I think best way to stop getting swooped is to avoid the birds if possible, and with that in mind, I had an app developed.
    It’s called SWOOPERS (obviously) and it’s an interactive app that allows people to upload information as to swooping hotspots, or if not uploading hotspots, it’s a map that pinpoints swooping locations.
    The app has only just come on-line so the number of locations will not be great, but to see what the app is capable of, have a look at the map of Bendigo, VIC – lots of swooping hotspots pin-pointed.
    As the app is interactive, the more people who use it, the more people will benefit.
    The app is available in the Appstore, and we are on Facebook as well.

    • I live in Bendigo :(. Tomorrow I am likely to add more hotspots on our bike ride. I know the location of some angry, angry birds. No I cannot avoid them, it is the rail trail.

  • If I were you guys, I would just post this every two months or so… Because that doesn’t smack at all of Today/Tonight’s “journalistic” practices….

  • I recommend going to the website and registering your attacks this season. That way cyclists and other members of the public can avoid troublesome birds! I registered an attack there last year, just hope the bird has moved on this year!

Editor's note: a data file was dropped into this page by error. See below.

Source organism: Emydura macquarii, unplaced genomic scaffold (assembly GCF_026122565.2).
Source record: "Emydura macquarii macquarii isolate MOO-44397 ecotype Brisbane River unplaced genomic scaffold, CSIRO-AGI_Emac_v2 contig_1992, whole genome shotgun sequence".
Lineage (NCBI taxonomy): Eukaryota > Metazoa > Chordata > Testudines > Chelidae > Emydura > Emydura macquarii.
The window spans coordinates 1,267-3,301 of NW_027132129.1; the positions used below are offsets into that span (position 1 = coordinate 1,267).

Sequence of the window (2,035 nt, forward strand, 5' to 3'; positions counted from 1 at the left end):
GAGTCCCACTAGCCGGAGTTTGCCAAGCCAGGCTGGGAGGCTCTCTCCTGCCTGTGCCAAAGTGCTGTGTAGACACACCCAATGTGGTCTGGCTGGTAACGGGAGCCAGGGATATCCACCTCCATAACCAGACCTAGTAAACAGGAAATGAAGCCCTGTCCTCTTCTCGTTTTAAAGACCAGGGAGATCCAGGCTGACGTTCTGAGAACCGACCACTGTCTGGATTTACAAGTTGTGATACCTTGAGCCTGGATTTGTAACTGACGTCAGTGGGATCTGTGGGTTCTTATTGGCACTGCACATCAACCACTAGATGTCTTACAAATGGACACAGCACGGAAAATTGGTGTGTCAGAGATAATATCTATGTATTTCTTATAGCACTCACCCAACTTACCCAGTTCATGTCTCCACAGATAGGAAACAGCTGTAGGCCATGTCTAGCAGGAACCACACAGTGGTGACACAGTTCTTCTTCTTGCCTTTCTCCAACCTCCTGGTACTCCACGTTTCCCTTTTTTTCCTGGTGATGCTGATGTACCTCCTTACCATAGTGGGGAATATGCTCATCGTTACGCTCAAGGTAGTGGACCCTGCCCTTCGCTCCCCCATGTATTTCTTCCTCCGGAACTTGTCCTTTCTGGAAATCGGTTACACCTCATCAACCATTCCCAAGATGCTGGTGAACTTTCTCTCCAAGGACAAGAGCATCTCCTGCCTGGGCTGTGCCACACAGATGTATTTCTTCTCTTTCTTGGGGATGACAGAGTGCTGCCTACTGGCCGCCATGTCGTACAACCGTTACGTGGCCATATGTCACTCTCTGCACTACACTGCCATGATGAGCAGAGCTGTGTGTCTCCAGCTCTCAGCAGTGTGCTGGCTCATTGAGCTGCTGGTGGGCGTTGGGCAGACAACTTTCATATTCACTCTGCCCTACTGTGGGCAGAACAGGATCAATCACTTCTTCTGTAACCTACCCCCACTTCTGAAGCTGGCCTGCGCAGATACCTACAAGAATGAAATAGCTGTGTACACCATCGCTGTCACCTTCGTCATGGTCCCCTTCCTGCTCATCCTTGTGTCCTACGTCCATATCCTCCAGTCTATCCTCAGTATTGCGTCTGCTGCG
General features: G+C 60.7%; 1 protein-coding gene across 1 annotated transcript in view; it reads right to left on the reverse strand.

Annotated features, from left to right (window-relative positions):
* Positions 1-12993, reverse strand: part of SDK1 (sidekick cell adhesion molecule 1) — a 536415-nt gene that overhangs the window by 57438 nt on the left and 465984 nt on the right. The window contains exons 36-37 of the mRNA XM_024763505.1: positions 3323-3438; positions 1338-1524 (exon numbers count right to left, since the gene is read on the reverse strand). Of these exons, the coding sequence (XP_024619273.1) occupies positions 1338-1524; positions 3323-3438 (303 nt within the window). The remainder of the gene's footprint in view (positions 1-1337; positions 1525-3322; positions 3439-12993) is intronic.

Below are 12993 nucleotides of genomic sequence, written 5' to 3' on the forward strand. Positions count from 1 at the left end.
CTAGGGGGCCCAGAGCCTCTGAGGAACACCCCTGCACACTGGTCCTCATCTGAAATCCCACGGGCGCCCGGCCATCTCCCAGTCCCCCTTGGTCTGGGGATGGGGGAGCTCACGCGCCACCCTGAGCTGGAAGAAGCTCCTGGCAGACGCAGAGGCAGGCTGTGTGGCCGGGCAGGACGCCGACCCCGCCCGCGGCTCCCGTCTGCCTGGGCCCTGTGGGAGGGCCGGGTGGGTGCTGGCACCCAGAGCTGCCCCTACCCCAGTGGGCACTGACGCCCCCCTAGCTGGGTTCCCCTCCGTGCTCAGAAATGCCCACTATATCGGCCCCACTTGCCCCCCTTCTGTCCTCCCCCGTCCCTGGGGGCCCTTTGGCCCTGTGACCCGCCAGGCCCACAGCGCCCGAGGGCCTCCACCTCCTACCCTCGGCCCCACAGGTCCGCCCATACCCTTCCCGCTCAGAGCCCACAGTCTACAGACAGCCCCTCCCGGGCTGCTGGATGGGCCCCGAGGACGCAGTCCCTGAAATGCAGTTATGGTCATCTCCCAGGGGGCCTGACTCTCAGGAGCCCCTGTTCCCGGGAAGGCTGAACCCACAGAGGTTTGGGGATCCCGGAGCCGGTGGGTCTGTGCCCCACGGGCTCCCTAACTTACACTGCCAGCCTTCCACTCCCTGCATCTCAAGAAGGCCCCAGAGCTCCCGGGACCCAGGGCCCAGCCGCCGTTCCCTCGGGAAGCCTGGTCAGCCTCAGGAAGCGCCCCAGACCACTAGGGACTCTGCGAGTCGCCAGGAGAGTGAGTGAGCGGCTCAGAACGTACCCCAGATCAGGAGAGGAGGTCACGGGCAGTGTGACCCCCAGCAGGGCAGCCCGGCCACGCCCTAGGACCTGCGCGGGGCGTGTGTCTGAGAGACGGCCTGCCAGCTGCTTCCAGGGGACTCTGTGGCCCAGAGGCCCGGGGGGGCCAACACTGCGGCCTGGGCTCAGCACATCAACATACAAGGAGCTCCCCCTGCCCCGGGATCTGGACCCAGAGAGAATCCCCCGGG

• I live in Magpie Hell. There are about a hundred or more swoop sites in the town where I live and the authorities won’t do a darn thing. We have a massive over-population of the pest in this area.

    As a regular cyclist there are no alternative swoop free routes to use in this area at peak swooping season…which lasts 4 plus months here. Swooping here occurs 8 months of the year, well outside of breeding season. Yep thats right. 8 months of the year. Ican avoid some sites, and for a few weeks take a break from riding the bike, but as cycling is my sport, I need to train and ride regularly and it is not unreasonable to expect to be able to for most of the year without my safety being put at risk by these pests because it seems no one in authority is willing to address the problem.

    Let me also correct a few wrong statements out there:
    1. Feeding the pests … I don’t have time to feed the ten thousand or more Magpies that nest in and near my town. They are a wild animal. Please don’t feed them. This will only encourage the pest to breed beyond its natural capacity and create a greater risk to the cyclists they will swoop who don’t feed them.
    2. Magpies do not remember faces-if that were true then they wouldn’t attack the first time round as they could not remember a face they’ve never seen before. Logical huh? Im not sure who comes up with all this nonsense abut how they remember faces-its a load of rubbish. Ive been swooped hundreds ofs times so I know what Im talking about. Magpies swoop because they…. swoop. Not all Magpies swoop in breeding season. Some swoop for many months of the year.
    3. Waving sticks, using eyes on the back of helmets, spikes, or staring at Magpies when they swoop etc etc etc does not work to prevent or deter ongoing attack. Aggressive Magpies will swoop regardless.

    My view is that some non-aggressive swooping has to be tolerated, but as a cyclist getting swooped ten or more times in a 20-40k ride here is the norm, not the exception. In some cases on a 5k ride you can swooped 6-10 times. Some swoop sites are less than 400m apart.